Tuesday, September 14, 2010

Joseph's dream

Joseph's bloody coat is brought to his father Jacob, Rembrandt (c. 1633)

I have been reading through Genesis and noticed a few things about the account of Joseph.
Chapter 38 appears to be "out of place" because it interrupts the account with a description of  the incest of his brother Judah with his daughter in law, Tamar. However, this horrific account makes a striking contrast with the following chapter where Joseph resists the advances of the wife of his employer, Potiphar in Egypt. For his integrity ["How then can I do this great wickedness and sin against God?"] Joseph ends up languishing in prison for many years. During this time he could have become very bitter towards his brothers who sold him into slavery. However, when at the end of his life he has power over them he allays their fear of his possible revenge with the statement (Genesis 50):
"Do not fear, for am I in the place of God?20As for you, you meant evil against me, but God meant it for good, to bring it about that many people should be kept alive, as they are today.
Yet it is interesting to see that the writer of Hebrews did not commend Joseph for either of the above commendable acts but rather:

22By faith Joseph, at the end of his life, made mention of the exodus of the Israelites and gave directions concerning his bones.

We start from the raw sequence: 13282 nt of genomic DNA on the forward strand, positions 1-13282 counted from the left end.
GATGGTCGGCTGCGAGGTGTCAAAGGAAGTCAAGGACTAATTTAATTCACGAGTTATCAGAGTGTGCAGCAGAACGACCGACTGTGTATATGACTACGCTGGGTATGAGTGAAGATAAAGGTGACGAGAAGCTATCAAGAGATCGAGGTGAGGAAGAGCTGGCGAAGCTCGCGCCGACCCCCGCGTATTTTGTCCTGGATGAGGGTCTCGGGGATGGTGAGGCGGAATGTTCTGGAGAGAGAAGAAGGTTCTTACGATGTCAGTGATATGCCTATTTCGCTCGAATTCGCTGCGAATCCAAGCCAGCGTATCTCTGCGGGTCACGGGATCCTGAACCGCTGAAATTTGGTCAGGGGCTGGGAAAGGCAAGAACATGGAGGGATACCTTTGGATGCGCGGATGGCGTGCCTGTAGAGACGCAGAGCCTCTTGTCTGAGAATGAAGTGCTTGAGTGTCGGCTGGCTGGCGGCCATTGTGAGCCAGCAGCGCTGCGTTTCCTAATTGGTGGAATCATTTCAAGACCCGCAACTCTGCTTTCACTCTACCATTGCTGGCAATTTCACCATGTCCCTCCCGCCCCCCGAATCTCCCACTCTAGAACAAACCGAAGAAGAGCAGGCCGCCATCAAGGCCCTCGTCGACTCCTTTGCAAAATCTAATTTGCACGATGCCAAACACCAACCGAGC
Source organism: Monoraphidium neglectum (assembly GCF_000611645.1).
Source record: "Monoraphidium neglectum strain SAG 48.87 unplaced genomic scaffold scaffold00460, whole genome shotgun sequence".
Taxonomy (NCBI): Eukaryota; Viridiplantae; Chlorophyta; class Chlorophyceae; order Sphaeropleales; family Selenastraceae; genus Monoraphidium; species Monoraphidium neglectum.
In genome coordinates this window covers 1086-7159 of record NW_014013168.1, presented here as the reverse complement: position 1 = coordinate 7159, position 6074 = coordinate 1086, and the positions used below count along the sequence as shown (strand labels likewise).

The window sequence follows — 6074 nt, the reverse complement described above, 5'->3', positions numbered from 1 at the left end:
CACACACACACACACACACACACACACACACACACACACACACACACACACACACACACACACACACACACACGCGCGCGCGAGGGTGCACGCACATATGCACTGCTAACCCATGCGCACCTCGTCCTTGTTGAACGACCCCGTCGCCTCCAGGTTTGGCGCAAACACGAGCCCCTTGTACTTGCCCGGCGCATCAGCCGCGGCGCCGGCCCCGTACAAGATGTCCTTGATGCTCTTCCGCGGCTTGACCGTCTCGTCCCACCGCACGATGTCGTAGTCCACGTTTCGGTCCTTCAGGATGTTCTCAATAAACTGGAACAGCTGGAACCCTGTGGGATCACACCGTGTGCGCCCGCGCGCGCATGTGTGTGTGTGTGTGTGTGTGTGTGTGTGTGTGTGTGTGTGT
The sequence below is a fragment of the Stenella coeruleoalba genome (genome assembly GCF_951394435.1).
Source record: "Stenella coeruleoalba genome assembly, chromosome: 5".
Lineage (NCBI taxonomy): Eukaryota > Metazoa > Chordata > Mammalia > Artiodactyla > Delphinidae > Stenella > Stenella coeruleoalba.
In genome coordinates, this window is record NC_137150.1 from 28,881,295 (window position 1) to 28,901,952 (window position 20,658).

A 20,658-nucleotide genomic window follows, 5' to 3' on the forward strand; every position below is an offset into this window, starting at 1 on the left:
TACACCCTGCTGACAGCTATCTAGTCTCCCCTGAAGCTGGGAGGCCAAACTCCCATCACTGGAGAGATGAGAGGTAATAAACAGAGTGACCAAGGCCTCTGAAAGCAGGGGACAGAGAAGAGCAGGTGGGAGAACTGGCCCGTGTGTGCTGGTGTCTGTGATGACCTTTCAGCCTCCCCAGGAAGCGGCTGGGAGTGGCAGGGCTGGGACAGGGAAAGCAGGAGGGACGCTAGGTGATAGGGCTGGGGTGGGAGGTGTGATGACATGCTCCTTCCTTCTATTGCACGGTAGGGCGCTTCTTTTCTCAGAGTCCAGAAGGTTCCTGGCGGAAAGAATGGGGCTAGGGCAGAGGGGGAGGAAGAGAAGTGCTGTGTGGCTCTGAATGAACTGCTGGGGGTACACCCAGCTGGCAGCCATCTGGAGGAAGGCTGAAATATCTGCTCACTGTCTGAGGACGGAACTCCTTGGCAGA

I love the Andrew Lloyd-Webber and Tim Rice musical, Joseph and the Amazing Technicolour Dreamcoat. My family and I were fortunate to see a London West End production several years ago. However, it completely misses the point about Joseph. It does not mention God. And the lyrics of Joseph's song, "Any Dream Will Do" imply that Joseph was concerned with his own glorification.

Joseph's dream was God's: deliverance of his people from slavery.


  1. I think you're eventually right about Joseph. At the end of his life he saw rightly. But he did seem to have a rather unhealthy dose of narcissism when he was younger. I'm not denying his dreams and visions were from God, but what God intended versus his own understanding I bet were quite different, at least initially. His brother's antagonism towards him was based on his self aggrandizing attitude. If I had a little brother like that I'd be pretty perturbed too! I think a larger redemptive message is seen with not just God using Joseph to save his people, but of God also redeeming Joseph's arrogance. God saved them all through their brokenness. I've often said that the utter humanness of the "heroes" of the Bible is its greatest apologetic for me. These are real men and women that God deals with, and that ministers to me.

  2. thanks. those are good points. i had overlooked the young Josephs hubris.